Washington adopts Columbia River salmon fishing reforms

The Washington Fish and Wildlife Commission agreed here Saturday to implement in 2017 the most sweeping lower Columbia River salmon fishing reforms in decades, including the elimination of gillnets in the main stem of the river during spring and summer. By a 7-2 vote, the commission decided to go ahead with implementation this year of reforms first adopted in early 2013 and phased in during a four-year transition period. Oregon’s Fish and Wildlife Commission will address the issue Friday, and there are indications it might not agree with Washington’s position. In a nutshell, the reforms allocate more chinook salmon to sportsmen in the main Columbia and restrict gillnetting to off-channel sites like Youngs Bay, Tongue Point and Blind Slough near Astoria.  The reforms also call for any commercial fishing that remains in the main lower Columbia to be done with live-capture methods — such as purse seines and beach seines — designed to harvest hatchery stocks and release wild fish. Read the story here 08:14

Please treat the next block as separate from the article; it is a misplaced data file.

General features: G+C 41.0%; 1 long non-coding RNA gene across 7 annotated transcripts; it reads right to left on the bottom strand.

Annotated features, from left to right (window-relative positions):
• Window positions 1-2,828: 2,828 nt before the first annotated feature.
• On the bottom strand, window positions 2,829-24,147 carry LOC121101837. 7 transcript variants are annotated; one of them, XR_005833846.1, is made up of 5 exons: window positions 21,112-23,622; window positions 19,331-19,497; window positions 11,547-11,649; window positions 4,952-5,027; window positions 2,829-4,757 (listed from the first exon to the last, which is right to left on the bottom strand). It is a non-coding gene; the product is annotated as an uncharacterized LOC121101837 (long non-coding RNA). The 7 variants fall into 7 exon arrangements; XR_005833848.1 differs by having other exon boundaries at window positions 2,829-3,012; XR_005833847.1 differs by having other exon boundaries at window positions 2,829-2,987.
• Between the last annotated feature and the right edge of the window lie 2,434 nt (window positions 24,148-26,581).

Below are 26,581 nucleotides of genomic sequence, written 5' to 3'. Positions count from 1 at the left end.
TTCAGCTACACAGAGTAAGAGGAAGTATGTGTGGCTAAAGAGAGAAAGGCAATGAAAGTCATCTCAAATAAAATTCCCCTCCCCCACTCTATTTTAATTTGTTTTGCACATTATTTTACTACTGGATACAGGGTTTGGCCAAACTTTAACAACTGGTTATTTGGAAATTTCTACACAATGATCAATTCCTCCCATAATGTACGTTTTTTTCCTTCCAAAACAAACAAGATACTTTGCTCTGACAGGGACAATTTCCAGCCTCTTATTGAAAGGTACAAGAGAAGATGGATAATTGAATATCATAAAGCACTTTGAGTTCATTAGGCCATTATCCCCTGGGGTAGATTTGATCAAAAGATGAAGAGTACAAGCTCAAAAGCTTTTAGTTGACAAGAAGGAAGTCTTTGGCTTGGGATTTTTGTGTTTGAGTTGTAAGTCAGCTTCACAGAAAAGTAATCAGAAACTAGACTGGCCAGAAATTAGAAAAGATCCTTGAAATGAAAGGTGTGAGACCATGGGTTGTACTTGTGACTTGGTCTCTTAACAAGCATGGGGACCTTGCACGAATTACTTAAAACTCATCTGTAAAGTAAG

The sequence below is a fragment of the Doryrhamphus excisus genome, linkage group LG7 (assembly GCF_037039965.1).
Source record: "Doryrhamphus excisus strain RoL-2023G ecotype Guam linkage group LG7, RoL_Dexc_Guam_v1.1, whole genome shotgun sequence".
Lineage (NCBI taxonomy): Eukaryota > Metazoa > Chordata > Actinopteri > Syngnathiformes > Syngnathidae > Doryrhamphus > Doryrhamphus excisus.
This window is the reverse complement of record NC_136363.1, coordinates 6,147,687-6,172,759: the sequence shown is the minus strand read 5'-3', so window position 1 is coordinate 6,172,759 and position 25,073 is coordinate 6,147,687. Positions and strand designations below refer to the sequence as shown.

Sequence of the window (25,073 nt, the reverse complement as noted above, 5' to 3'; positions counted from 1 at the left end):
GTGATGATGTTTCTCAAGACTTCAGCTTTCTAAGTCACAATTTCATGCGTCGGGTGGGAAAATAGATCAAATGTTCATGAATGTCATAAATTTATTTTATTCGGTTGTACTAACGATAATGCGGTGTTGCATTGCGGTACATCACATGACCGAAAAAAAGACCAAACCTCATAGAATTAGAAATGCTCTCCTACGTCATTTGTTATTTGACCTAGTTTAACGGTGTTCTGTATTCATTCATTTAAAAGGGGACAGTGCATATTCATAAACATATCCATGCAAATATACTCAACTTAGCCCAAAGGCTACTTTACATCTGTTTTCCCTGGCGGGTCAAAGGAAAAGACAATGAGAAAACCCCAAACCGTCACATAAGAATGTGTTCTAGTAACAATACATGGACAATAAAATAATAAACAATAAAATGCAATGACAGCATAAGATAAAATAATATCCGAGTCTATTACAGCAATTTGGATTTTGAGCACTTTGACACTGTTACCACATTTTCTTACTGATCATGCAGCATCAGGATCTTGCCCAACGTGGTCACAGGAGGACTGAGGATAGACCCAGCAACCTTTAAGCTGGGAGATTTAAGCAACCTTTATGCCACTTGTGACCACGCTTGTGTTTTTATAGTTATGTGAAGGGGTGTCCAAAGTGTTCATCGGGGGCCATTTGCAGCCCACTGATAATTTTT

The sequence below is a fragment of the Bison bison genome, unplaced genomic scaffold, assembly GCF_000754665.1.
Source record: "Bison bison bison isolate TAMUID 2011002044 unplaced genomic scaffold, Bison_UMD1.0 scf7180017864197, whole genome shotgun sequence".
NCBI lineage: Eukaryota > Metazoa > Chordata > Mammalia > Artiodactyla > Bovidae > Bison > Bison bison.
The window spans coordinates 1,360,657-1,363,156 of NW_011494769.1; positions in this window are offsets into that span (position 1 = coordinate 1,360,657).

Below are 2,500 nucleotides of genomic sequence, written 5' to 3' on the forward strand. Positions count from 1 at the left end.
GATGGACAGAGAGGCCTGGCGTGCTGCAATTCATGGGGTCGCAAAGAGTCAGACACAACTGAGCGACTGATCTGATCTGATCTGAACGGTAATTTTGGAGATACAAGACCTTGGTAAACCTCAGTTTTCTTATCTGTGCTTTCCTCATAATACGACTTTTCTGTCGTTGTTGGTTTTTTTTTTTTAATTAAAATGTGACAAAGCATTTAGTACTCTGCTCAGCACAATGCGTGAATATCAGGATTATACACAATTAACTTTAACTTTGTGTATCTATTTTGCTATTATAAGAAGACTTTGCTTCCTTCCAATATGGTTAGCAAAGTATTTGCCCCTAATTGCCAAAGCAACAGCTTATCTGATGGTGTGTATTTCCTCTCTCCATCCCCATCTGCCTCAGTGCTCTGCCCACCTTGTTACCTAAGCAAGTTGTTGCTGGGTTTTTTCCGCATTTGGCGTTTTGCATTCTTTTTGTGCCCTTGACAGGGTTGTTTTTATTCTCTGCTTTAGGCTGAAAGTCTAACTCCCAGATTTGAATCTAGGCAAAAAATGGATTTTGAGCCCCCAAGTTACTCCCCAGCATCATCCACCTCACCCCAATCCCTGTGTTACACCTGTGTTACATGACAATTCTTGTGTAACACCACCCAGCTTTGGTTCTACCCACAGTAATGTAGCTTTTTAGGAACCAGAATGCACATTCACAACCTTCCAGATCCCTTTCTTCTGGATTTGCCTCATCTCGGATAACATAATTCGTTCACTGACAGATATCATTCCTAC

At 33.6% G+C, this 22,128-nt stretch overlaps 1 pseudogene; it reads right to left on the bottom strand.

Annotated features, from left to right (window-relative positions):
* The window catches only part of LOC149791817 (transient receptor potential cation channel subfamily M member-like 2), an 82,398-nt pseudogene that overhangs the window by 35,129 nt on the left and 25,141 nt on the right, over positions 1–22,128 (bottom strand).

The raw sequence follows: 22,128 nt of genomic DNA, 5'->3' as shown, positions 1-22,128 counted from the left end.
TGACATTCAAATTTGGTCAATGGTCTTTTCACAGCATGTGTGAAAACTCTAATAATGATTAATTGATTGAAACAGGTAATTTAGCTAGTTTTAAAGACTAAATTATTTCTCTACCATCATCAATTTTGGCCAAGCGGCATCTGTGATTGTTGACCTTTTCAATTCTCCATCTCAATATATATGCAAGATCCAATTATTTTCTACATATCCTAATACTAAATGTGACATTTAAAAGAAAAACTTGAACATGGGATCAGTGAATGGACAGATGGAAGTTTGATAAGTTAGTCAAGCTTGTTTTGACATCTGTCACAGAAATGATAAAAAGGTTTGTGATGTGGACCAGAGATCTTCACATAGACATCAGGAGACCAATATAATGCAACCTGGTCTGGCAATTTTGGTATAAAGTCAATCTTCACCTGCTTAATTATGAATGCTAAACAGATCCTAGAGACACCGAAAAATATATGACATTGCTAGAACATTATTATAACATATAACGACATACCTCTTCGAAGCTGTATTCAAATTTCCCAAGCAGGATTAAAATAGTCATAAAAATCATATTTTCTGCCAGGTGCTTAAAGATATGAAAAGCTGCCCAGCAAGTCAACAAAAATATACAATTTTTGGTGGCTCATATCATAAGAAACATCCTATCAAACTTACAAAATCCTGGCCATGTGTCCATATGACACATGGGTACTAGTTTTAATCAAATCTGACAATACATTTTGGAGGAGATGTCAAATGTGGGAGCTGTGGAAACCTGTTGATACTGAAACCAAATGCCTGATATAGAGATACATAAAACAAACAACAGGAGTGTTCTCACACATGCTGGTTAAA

Fisherman Reaching Out to New England Congressional Delegation to Support Senator Murkowski’s S.B. 437

Recently, President Obama declared a large area of the Continental Shelf closed to fishing by Executive Order designating New England Coral Canyons and Seamounts National Marine Monument. As a retired fisherman, I am very concerned with more and more Monument area’s that forbid our fisherman from fishing in those waters. I fished these waters back in the 60’s for whiting in March, April, and May. This was good because we laid off fishing for haddock cod flounder groundfish. There were also off shore lobster men there. We had a 90 foot dragger and we saw one the first off shore lobster boats out there. When my Dad saw him in that 45 foot boat, he said he was nuts! Lobster and Red Crab will continue fishing there for seven years, while fishermen were excluded in mid-November. I would like to reach out to our Senators and Congressmen in New England and ask them for their support of Alaska Senator Lisa Murkowski’s Senate Bill 437, the “Improved National Monument Designation Process Act” that in essence would have input from each state before going to Congress.